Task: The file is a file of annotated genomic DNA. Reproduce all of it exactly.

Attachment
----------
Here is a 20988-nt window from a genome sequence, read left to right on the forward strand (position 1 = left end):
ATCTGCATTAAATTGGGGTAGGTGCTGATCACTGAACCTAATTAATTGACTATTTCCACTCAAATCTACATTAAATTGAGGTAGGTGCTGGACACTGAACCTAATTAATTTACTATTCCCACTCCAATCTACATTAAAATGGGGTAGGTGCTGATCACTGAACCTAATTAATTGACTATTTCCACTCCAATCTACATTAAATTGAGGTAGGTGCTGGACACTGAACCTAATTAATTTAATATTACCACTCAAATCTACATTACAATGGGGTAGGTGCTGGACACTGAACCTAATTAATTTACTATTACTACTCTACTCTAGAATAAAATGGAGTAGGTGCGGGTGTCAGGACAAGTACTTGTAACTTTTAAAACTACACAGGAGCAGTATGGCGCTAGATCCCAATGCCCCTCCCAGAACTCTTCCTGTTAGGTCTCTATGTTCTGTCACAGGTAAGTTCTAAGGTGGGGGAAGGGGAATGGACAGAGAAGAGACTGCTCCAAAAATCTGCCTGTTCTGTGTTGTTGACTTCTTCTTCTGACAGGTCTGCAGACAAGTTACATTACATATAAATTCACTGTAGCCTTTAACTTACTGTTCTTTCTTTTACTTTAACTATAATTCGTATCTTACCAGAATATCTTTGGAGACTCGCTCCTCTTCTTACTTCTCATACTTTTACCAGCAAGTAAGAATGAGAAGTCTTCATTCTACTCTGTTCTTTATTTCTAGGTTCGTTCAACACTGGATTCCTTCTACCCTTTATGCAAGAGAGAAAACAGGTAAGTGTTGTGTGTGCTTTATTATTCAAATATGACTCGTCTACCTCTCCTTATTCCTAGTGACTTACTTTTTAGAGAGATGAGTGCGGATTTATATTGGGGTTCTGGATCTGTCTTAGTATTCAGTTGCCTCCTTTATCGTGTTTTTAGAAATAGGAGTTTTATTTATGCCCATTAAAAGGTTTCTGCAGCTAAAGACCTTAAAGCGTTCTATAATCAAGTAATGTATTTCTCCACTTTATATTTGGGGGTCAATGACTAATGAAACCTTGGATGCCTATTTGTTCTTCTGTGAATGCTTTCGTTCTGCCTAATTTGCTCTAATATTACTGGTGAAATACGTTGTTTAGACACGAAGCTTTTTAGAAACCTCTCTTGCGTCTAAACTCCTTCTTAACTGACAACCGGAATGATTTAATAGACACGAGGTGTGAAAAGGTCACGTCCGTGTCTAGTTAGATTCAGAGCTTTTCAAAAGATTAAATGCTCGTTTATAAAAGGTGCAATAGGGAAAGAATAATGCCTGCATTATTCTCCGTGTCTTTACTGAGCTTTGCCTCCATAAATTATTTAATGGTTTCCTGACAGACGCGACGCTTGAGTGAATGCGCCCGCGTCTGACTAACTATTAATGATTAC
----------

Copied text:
Here is a 20988-nt window from a genome sequence, read left to right on the forward strand (position 1 = left end):
ATCTGCATTAAATTGGGGTAGGTGCTGATCACTGAACCTAATTAATTGACTATTTCCACTCAAATCTACATTAAATTGAGGTAGGTGCTGGACACTGAACCTAATTAATTTACTATTCCCACTCCAATCTACATTAAAATGGGGTAGGTGCTGATCACTGAACCTAATTAATTGACTATTTCCACTCCAATCTACATTAAATTGAGGTAGGTGCTGGACACTGAACCTAATTAATTTAATATTACCACTCAAATCTACATTACAATGGGGTAGGTGCTGGACACTGAACCTAATTAATTTACTATTACTACTCTACTCTAGAATAAAATGGAGTAGGTGCGGGTGTCAGGACAAGTACTTGTAACTTTTAAAACTACACAGGAGCAGTATGGCGCTAGATCCCAATGCCCCTCCCAGAACTCTTCCTGTTAGGTCTCTATGTTCTGTCACAGGTAAGTTCTAAGGTGGGGGAAGGGGAATGGACAGAGAAGAGACTGCTCCAAAAATCTGCCTGTTCTGTGTTGTTGACTTCTTCTTCTGACAGGTCTGCAGACAAGTTACATTACATATAAATTCACTGTAGCCTTTAACTTACTGTTCTTTCTTTTACTTTAACTATAATTCGTATCTTACCAGAATATCTTTGGAGACTCGCTCCTCTTCTTACTTCTCATACTTTTACCAGCAAGTAAGAATGAGAAGTCTTCATTCTACTCTGTTCTTTATTTCTAGGTTCGTTCAACACTGGATTCCTTCTACCCTTTATGCAAGAGAGAAAACAGGTAAGTGTTGTGTGTGCTTTATTATTCAAATATGACTCGTCTACCTCTCCTTATTCCTAGTGACTTACTTTTTAGAGAGATGAGTGCGGATTTATATTGGGGTTCTGGATCTGTCTTAGTATTCAGTTGCCTCCTTTATCGTGTTTTTAGAAATAGGAGTTTTATTTATGCCCATTAAAAGGTTTCTGCAGCTAAAGACCTTAAAGCGTTCTATAATCAAGTAATGTATTTCTCCACTTTATATTTGGGGGTCAATGACTAATGAAACCTTGGATGCCTATTTGTTCTTCTGTGAATGCTTTCGTTCTGCCTAATTTGCTCTAATATTACTGGTGAAATACGTTGTTTAGACACGAAGCTTTTTAGAAACCTCTCTTGCGTCTAAACTCCTTCTTAACTGACAACCGGAATGATTTAATAGACACGAGGTGTGAAAAGGTCACGTCCGTGTCTAGTTAGATTCAGAGCTTTTCAAAAGATTAAATGCTCGTTTATAAAAGGTGCAATAGGGAAAGAATAATGCCTGCATTATTCTCCGTGTCTTTACTGAGCTTTGCCTCCATAAATTATTTAATGGTTTCCTGACAGACGCGACGCTTGAGTGAATGCGCCCGCGTCTGACTAACTATTAATGATTAC